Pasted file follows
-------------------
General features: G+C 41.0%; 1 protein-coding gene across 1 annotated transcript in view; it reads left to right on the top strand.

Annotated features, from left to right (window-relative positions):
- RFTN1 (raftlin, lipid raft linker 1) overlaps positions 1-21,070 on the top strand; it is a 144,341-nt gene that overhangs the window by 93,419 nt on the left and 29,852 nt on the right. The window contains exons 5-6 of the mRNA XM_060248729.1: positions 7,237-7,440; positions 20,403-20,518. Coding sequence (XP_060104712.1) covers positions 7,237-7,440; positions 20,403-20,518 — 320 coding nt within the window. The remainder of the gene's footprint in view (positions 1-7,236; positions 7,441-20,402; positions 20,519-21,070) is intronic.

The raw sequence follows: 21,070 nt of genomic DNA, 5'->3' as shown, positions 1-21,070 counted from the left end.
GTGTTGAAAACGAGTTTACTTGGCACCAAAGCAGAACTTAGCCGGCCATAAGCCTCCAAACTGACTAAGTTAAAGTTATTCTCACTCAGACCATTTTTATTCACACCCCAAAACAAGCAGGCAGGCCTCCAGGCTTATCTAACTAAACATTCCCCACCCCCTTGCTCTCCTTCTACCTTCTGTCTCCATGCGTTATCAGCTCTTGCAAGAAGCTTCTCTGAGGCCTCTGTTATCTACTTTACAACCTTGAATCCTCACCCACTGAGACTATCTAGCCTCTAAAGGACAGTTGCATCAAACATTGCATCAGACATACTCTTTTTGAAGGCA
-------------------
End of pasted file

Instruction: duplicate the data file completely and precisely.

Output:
General features: G+C 41.0%; 1 protein-coding gene across 1 annotated transcript in view; it reads left to right on the top strand.

Annotated features, from left to right (window-relative positions):
- RFTN1 (raftlin, lipid raft linker 1) overlaps positions 1-21,070 on the top strand; it is a 144,341-nt gene that overhangs the window by 93,419 nt on the left and 29,852 nt on the right. The window contains exons 5-6 of the mRNA XM_060248729.1: positions 7,237-7,440; positions 20,403-20,518. Coding sequence (XP_060104712.1) covers positions 7,237-7,440; positions 20,403-20,518 — 320 coding nt within the window. The remainder of the gene's footprint in view (positions 1-7,236; positions 7,441-20,402; positions 20,519-21,070) is intronic.

The raw sequence follows: 21,070 nt of genomic DNA, 5'->3' as shown, positions 1-21,070 counted from the left end.
GTGTTGAAAACGAGTTTACTTGGCACCAAAGCAGAACTTAGCCGGCCATAAGCCTCCAAACTGACTAAGTTAAAGTTATTCTCACTCAGACCATTTTTATTCACACCCCAAAACAAGCAGGCAGGCCTCCAGGCTTATCTAACTAAACATTCCCCACCCCCTTGCTCTCCTTCTACCTTCTGTCTCCATGCGTTATCAGCTCTTGCAAGAAGCTTCTCTGAGGCCTCTGTTATCTACTTTACAACCTTGAATCCTCACCCACTGAGACTATCTAGCCTCTAAAGGACAGTTGCATCAAACATTGCATCAGACATACTCTTTTTGAAGGCA